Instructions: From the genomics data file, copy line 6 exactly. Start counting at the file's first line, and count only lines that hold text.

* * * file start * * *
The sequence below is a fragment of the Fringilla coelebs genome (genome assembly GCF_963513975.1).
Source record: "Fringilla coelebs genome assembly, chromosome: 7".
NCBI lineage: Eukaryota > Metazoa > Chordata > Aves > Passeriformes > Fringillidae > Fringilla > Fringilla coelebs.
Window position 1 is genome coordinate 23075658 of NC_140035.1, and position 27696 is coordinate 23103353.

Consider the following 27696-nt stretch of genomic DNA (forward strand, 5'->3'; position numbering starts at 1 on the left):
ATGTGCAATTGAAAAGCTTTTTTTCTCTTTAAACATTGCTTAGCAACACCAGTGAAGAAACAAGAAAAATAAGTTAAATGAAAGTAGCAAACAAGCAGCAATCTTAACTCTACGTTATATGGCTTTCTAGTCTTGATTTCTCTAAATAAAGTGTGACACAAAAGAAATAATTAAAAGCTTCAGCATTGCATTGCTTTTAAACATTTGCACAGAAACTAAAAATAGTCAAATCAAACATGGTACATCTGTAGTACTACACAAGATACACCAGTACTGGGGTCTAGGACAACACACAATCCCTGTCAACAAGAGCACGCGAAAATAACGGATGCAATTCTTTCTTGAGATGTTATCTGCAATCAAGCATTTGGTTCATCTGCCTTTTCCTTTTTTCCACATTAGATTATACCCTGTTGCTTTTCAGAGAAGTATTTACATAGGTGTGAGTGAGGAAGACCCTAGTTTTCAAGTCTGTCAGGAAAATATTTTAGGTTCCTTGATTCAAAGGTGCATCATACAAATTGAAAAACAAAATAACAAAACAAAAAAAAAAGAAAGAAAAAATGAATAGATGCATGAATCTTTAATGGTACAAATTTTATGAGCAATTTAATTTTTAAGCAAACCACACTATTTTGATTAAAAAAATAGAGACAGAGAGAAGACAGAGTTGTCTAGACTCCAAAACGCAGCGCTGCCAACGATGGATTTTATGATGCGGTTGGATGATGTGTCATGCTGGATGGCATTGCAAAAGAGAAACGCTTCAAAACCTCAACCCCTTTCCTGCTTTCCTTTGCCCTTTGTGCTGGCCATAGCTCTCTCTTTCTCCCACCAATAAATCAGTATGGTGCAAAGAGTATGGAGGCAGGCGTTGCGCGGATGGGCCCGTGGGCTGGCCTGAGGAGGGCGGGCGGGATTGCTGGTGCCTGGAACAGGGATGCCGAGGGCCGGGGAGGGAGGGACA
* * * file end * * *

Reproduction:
ATGTGCAATTGAAAAGCTTTTTTTCTCTTTAAACATTGCTTAGCAACACCAGTGAAGAAACAAGAAAAATAAGTTAAATGAAAGTAGCAAACAAGCAGCAATCTTAACTCTACGTTATATGGCTTTCTAGTCTTGATTTCTCTAAATAAAGTGTGACACAAAAGAAATAATTAAAAGCTTCAGCATTGCATTGCTTTTAAACATTTGCACAGAAACTAAAAATAGTCAAATCAAACATGGTACATCTGTAGTACTACACAAGATACACCAGTACTGGGGTCTAGGACAACACACAATCCCTGTCAACAAGAGCACGCGAAAATAACGGATGCAATTCTTTCTTGAGATGTTATCTGCAATCAAGCATTTGGTTCATCTGCCTTTTCCTTTTTTCCACATTAGATTATACCCTGTTGCTTTTCAGAGAAGTATTTACATAGGTGTGAGTGAGGAAGACCCTAGTTTTCAAGTCTGTCAGGAAAATATTTTAGGTTCCTTGATTCAAAGGTGCATCATACAAATTGAAAAACAAAATAACAAAACAAAAAAAAAAGAAAGAAAAAATGAATAGATGCATGAATCTTTAATGGTACAAATTTTATGAGCAATTTAATTTTTAAGCAAACCACACTATTTTGATTAAAAAAATAGAGACAGAGAGAAGACAGAGTTGTCTAGACTCCAAAACGCAGCGCTGCCAACGATGGATTTTATGATGCGGTTGGATGATGTGTCATGCTGGATGGCATTGCAAAAGAGAAACGCTTCAAAACCTCAACCCCTTTCCTGCTTTCCTTTGCCCTTTGTGCTGGCCATAGCTCTCTCTTTCTCCCACCAATAAATCAGTATGGTGCAAAGAGTATGGAGGCAGGCGTTGCGCGGATGGGCCCGTGGGCTGGCCTGAGGAGGGCGGGCGGGATTGCTGGTGCCTGGAACAGGGATGCCGAGGGCCGGGGAGGGAGGGACA